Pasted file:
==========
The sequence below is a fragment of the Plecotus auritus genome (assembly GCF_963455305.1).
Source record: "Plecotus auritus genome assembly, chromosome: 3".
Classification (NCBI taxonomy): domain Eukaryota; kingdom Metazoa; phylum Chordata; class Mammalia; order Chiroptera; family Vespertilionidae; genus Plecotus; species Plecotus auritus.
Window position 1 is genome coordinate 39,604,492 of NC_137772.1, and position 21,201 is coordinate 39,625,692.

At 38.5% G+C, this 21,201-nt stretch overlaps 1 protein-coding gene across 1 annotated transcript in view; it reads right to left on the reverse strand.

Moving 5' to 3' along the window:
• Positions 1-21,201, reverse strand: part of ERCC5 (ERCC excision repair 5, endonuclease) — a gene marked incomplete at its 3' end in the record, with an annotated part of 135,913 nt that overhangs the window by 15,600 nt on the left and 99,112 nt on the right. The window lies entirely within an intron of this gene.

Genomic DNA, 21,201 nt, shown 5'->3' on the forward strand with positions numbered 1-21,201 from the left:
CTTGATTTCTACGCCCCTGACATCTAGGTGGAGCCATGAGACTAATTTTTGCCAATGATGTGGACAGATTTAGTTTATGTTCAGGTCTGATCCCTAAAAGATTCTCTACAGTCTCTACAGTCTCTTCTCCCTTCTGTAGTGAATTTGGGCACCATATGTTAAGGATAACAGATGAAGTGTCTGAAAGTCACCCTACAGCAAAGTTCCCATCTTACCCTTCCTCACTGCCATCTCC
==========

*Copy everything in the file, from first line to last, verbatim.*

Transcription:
The sequence below is a fragment of the Plecotus auritus genome (assembly GCF_963455305.1).
Source record: "Plecotus auritus genome assembly, chromosome: 3".
Classification (NCBI taxonomy): domain Eukaryota; kingdom Metazoa; phylum Chordata; class Mammalia; order Chiroptera; family Vespertilionidae; genus Plecotus; species Plecotus auritus.
Window position 1 is genome coordinate 39,604,492 of NC_137772.1, and position 21,201 is coordinate 39,625,692.

At 38.5% G+C, this 21,201-nt stretch overlaps 1 protein-coding gene across 1 annotated transcript in view; it reads right to left on the reverse strand.

Moving 5' to 3' along the window:
• Positions 1-21,201, reverse strand: part of ERCC5 (ERCC excision repair 5, endonuclease) — a gene marked incomplete at its 3' end in the record, with an annotated part of 135,913 nt that overhangs the window by 15,600 nt on the left and 99,112 nt on the right. The window lies entirely within an intron of this gene.

Genomic DNA, 21,201 nt, shown 5'->3' on the forward strand with positions numbered 1-21,201 from the left:
CTTGATTTCTACGCCCCTGACATCTAGGTGGAGCCATGAGACTAATTTTTGCCAATGATGTGGACAGATTTAGTTTATGTTCAGGTCTGATCCCTAAAAGATTCTCTACAGTCTCTACAGTCTCTTCTCCCTTCTGTAGTGAATTTGGGCACCATATGTTAAGGATAACAGATGAAGTGTCTGAAAGTCACCCTACAGCAAAGTTCCCATCTTACCCTTCCTCACTGCCATCTCC